Welcome to the CopingCatParents website.

As you can tell, the website is geared for parents…but it also has information that can be useful for kids and teens. We hope you enjoy browsing through the pages and we hope that the information is helpful. Keep reading to learn more about anxiety and its treatment.

If your parent or an adult is close and can help, you might introduce them to this website. They can find valuable information to support you and help you with anxiety.


So, what is anxiety?


Anxiety is a feeling of worry, nervousness, or unease, typically about an event or something with an uncertain outcome.

Anxiety disorders affect as many as 12 to 17 percent of young people. Anxiety can start very young and stay hidden for years, causing kids to often suffer in silence. Anxiety can interfere with school, social, and family functioning and, if something isn;'t done to manage the anxiety, it can worsen over time. Left untreated, anxiety disorders may lead to depression and other mental health problems. Fortunately, anxiety disorders are treatable. Most individuals recover and can manage their anxiety after appropriate treatment. Mental health professionals refer to several types of anxiety. Below is a little information about each.


Different kinds of Anxiety:

Separation Anxiety

Someone who has separation anxiety worries that something bad may happen to cause him/her to have to be away from or not be able to a parent or loved ones. The thought of being away or not being able to see a parent or a loved one causes The a lot of worry and fear and the person tries to stay close to the parent or stay home so that they wont worry or feel afraid who have separation anxiety can have trouble sleeping alone, or going to sleepovers or to go to school or friends’ houses, . They might try to stay so close to their parent that they may not be able to stay with a sitter or relative if their parents go out for dinner. They may also have stomach aches or feel nervous just knowing that their parent will have to go to work or on a business trip or when thinking about having to go to school the next day because they worry they will miss their parent.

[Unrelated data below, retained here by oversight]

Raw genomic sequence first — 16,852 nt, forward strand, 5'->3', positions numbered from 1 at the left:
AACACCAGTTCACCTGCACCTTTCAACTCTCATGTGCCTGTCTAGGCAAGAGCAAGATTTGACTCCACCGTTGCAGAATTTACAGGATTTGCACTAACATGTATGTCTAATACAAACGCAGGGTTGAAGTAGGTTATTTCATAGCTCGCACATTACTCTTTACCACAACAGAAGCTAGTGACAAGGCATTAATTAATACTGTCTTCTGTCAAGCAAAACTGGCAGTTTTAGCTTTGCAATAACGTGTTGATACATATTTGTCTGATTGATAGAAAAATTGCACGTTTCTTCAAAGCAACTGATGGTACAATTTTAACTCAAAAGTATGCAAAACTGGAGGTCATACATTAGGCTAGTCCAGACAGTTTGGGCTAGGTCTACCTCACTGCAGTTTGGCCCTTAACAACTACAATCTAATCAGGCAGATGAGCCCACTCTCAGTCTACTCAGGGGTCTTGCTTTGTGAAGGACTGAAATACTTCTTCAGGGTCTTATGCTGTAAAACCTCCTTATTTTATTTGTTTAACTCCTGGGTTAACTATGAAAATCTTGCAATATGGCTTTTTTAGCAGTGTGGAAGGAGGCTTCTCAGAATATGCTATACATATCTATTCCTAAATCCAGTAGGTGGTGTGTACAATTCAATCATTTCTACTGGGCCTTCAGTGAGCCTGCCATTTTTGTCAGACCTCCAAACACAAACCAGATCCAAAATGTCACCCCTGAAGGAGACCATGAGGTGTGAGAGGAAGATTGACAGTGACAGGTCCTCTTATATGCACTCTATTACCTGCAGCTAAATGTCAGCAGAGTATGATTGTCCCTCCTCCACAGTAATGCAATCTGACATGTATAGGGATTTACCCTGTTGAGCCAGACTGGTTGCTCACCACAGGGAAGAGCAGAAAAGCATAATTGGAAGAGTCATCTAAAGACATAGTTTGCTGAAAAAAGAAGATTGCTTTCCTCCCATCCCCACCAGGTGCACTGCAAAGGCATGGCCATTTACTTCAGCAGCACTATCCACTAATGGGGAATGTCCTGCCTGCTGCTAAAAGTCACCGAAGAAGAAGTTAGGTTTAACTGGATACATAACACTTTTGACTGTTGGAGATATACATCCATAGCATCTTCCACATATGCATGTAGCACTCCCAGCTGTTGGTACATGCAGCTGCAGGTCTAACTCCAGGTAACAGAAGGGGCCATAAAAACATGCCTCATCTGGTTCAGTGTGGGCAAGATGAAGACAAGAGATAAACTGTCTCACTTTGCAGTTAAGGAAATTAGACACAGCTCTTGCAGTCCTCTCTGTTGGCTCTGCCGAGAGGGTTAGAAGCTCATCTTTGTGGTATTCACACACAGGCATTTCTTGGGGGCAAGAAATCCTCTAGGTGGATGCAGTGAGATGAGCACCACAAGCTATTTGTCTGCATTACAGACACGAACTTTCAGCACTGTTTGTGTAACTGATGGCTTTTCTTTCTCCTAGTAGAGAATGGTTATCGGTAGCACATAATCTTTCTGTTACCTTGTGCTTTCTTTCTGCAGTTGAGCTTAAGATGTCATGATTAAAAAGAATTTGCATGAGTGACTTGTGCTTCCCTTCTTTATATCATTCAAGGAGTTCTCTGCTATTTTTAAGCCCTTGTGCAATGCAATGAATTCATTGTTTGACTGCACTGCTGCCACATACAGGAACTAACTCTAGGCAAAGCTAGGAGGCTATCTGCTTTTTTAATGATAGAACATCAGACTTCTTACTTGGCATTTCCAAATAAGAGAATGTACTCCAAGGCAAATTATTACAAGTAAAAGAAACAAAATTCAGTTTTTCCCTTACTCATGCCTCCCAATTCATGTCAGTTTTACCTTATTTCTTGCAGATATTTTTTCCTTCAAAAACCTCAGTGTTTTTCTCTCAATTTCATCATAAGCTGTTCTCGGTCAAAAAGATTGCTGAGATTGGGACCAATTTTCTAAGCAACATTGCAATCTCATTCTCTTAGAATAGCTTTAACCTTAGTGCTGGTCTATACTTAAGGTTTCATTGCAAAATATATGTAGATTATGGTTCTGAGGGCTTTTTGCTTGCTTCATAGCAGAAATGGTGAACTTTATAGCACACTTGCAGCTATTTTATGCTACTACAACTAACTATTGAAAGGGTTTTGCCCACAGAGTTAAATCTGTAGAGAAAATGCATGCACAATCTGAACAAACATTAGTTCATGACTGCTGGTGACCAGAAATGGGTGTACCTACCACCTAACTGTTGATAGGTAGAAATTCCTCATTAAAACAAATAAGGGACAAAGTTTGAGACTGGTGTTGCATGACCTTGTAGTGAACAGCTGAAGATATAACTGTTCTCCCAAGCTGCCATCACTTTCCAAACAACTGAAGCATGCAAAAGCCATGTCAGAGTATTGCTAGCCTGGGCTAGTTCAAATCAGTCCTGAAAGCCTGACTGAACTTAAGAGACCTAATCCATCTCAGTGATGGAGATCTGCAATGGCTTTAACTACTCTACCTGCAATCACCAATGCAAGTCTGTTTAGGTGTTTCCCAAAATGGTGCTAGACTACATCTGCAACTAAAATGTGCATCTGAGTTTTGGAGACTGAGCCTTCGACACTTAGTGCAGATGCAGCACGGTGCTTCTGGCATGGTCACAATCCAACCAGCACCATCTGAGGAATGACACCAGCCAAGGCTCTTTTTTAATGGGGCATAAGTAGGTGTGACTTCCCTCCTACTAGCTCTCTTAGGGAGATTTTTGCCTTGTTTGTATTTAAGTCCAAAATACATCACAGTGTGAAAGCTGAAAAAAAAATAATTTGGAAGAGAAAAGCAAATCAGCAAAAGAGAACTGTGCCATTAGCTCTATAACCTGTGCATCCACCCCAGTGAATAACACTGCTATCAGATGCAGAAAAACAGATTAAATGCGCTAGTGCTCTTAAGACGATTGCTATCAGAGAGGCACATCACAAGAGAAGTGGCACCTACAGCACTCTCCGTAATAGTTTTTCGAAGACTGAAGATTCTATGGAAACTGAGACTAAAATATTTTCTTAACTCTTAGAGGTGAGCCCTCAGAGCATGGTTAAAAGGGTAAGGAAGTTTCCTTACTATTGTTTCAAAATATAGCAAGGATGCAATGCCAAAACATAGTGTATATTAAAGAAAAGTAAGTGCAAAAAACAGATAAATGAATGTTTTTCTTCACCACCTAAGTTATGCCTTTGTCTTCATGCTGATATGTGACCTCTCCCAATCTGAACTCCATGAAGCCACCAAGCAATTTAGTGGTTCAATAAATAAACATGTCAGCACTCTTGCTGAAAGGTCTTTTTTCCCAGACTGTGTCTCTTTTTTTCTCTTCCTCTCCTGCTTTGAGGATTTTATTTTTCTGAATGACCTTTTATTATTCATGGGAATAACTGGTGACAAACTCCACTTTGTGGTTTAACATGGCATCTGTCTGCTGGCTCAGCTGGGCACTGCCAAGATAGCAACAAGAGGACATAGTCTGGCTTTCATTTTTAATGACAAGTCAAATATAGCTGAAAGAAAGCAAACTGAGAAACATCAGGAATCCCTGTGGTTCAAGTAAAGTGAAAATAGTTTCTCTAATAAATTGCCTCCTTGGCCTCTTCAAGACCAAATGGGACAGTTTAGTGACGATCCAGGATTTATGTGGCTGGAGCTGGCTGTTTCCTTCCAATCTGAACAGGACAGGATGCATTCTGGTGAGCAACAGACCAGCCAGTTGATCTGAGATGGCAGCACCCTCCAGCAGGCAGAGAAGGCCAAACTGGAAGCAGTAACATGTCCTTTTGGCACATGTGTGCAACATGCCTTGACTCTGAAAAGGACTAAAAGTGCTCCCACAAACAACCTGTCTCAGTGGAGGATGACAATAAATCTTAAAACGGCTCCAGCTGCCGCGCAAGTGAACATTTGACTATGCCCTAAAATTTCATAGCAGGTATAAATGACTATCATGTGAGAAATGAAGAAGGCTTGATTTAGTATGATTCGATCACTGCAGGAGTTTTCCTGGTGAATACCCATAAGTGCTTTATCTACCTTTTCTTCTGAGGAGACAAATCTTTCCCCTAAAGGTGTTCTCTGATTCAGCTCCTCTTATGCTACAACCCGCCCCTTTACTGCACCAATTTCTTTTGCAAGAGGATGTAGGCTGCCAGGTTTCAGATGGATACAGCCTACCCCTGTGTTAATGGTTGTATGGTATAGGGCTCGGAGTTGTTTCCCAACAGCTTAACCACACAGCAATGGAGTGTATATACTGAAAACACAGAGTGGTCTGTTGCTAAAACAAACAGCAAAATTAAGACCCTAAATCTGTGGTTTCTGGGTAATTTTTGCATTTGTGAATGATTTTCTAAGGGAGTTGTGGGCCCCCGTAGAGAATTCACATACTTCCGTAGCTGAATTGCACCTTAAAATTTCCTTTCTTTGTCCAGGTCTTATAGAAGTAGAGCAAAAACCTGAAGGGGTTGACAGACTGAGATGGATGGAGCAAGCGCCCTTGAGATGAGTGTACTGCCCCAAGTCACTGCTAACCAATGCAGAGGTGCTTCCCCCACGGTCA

Social Anxiety

Someone with social anxiety feels really nervous or scared in social situations, or situations where there are other people around, like birthday parties, the cafeteria, or gym class. They may feel more than just a little shy. They worry that other kids might laugh or wont like them because of something they say or did. They may avoid situations where there are other people, so they don’t have to feel nervousThe person may also have difficulty starting or joining a conversation, reading out loud in class, performing in sports or musical events, or even having their pictures taken.

Generalized Anxiety

People with Generalized Anxiety find that they are worrying all the time! People might say that they are worriers. They can worry about a lot of different things like school, their health or the health of family members, things that have happened in the past, what is going to happen in the future, and even issues going on in the world or heard on the news. The y can worry so much that they might have stomach aches or headaches, have difficulty falling asleep, trouble concentrating, or feel like they can’t enjoy things.

Specific Phobias

Phobias fears of specific objects or situations. Some examples of phobias are fear of insects, animals, vomiting, blood or injections, thunderstorms, darkness, and doctors/dentists.


Panic or a panic attack, is a feeling that comes out of nowhere when you all of a sudden feel dizzy, nauseous, feel your hear racing sweaty, short of breath, and like you might faint or lose control. People of have had a panic attack then might start worrying that that panic feeling might come again and then they start avoiding situations that they think it might happen or where they don't want it to happen like in school, stores, movie theaters, or their friends’ homes. Unfortunately, the more they worry about it, the more the feeling is likely to come back.

Obsessive Compulsive Disorder (OCD)

Children and teens with OCD experience worries or scary thoughts that seem to come over and over again, or get “stuck” in their mind in a way that feels really uncomfortable. The thoughts then cause them to need to do something to make the thought go away or to make sure nothing bad happens, like doing or saying something over and over again or checking that the bad thing wont happen over and over again.These people may worry about germs, getting sick, or something bad happening to them or to a loved one. They might spend a lot of time washing, checking, or asking their parents questions about it.

Post Traumatic Stress Disorder (PTSD)

Children and adolescents experience this type of anxiety after a scary or traumatic event happens, such as a car or home accident, fires/floods/tornados, or physical/sexual abuse. These children often experience heightened levels of anxiety or feel uncomfortable heart racing or feel like they cant be around people, and some have thoughts or memories of the event that pop up and make them feel worried and uncomfortable as if it was happening again. They may avoid things or people that remind them of the traumatic event or stop doing things they used to enjoy doing.